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Cendrillon: a Caribbean Cinderella by Robert…

Cendrillon: a Caribbean Cinderella

by Robert D. San Souci

Other authors: Charles Perrault, Brian Pinkney (Illustrator)

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This book is without a doubt in my mind one of the most beautifully written versions of Cinderella. It does not begin with the typical beginning of things from Cinderella's point of view, but from the fairy godmother. This is a book that I physically hugged at the end because I wish this would have been shared with me as a child growing up with Caribbean heritage. The illustrations elegantly complement the books characters and storyline. Overall, this is a book that should be placed on the shelves of many libraries for all children to enjoy. ( )
  lpittman | Apr 17, 2017 |
This particular tale of Cinderella was not only a Caribbean version, but also told from the viewpoint of the fairy godmother. Because of this, the entire story is mostly her narrating with very little dialouge. This version is named Cendrillion. There was still a stepsister, although only one. The father is still alive in this version, although he treats her very bad. I enjoyed how some of the words in this version are in French. I appreciate how those that are referred to as ugly in the book was because of the way they carry themselves and not based on their looks. Usually, I think other version of Cinderella are character drive, but i think this version is more plot driven. I enjoyed reading the story from a different perspective and I would love to introduce this to students. ( )
  CharleneMartin | Mar 16, 2017 |
Cendrillon is another Cinderella tale, who is mistreated by her stepfamily. She is very close to her god mother in this story, who is her nanny, an old friend of her mother. Cendrillon is not allowed to go to the birthday party, her godmother supplies her with clothes and coach to attend. Paul (the prince of this tale) dances only with her, when she fleas the party, she loses her pink slipper. Paul uses the slipper to find her and declares his love for her. Told by the godmother of Cendrillon.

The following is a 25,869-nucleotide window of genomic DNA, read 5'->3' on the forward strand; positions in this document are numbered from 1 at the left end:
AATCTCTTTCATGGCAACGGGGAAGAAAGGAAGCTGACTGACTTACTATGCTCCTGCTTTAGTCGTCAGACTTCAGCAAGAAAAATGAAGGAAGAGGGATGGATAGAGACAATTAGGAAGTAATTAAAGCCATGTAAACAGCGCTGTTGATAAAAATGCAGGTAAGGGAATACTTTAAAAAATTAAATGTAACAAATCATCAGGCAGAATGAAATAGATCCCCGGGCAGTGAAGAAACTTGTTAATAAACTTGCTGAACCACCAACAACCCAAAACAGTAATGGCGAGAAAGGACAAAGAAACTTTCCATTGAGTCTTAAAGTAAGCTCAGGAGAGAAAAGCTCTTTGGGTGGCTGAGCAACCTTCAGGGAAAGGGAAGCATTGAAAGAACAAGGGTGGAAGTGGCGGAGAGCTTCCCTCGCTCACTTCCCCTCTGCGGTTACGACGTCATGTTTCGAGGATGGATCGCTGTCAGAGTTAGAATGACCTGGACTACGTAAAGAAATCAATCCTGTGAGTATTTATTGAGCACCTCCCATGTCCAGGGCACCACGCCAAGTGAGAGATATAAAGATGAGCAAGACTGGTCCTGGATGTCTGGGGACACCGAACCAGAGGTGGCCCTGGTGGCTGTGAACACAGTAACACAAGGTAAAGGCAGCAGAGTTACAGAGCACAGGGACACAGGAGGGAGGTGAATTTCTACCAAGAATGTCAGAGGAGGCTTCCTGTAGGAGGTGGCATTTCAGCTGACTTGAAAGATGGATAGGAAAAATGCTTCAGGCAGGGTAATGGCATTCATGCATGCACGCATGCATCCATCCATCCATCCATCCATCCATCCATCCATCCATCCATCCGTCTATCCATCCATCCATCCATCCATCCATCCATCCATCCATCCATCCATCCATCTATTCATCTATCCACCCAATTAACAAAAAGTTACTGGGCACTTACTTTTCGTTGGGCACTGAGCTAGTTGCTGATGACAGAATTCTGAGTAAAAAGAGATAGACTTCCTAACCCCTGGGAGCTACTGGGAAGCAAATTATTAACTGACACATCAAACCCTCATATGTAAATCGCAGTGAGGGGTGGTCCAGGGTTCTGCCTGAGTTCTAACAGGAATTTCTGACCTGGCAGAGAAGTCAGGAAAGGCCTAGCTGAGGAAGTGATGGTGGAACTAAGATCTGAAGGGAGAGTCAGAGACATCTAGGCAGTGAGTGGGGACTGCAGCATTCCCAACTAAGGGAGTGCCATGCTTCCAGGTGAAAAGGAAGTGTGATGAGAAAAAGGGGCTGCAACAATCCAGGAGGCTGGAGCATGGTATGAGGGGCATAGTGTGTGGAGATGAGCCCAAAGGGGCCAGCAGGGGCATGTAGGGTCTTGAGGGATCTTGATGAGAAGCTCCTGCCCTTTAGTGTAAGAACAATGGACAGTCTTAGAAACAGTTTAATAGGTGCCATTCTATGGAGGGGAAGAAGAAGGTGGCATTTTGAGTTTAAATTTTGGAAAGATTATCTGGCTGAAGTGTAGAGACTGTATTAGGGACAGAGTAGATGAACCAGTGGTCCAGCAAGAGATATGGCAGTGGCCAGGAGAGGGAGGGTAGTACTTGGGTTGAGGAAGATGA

KButterfield | Dec 7, 2016 |
This version of Cinderella was almost as good as the original. The sister was still mean and so was the stepmom meanwhile, Cendrillon knew her fairy god nannie unlike everyone else. Her fairy god mother was her nannie, an old friend of her mom's before she had passed away. I like the Caribbean take on Cinderella, because it was really interesting. I liked the different things they were subjected to also. Cendrillon's prince charming wasn’t prince charming, he was prince Paul. Those are just some little aspects that made the story different. But just like every other Cinderella story, she was mistreated by her "family", fixed up to go to the ball, she lost a show at the end of the ball and found her happily ever after because of the lost show. ( )
  lasmith7 | Sep 22, 2016 |
This version is told from the viewpoint of the godmother. She is a poor washerwoman who has inherited a wand of mahogany. Three taps of it will change one thing into another but only for short time.

When Cendrillon is not allowed to go to the ball, a birthday party for Monsieur Thibaul’s son, she spills out her sadness to her godmother. Her godmother uses the magic one to supply her with a coach and clothing. When they attend the ball, Paul dances with no one but her. As the clock strikes midnight, she rushes away leaving behind one embroidered pink slipper. When Paul fits the slipper to Cendrillon’s foot, he declares his love for her and tells her she is just as beautiful in her ragged clothing.

The small touches of Caribbean culture throughout this book are interesting as the full paged paintings. Children who are familiar with the Cinderella story will be intrigued by this version. ( )
  Bonnie_Ferrante | Jul 10, 2016 |
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Author nameRoleType of authorWork?Status
Robert D. San Souciprimary authorall editionscalculated
Perrault, Charlessecondary authorall editionsconfirmed
Pinkney, BrianIllustratorsecondary authorall editionsconfirmed
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For Mom, once again (as always) with love - RSS
To Andrea and Chloe -BP
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You may think you know this story I am going to tell you. but you have not heard it for true.
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(Click to show. Warning: May contain spoilers.)
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Amazon.com Product Description (ISBN 0689848889, Paperback)

You may think you know this story I am going to tell you, but you have not heard it for true. I was there. So I will tell you the truth of it. Here. Now.

(retrieved from Amazon Thu, 12 Mar 2015 18:14:42 -0400)

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A Creole variant of the familiar Cinderella tale set in the Caribbean and narrated by the godmother who helps Cendrillon find true love.

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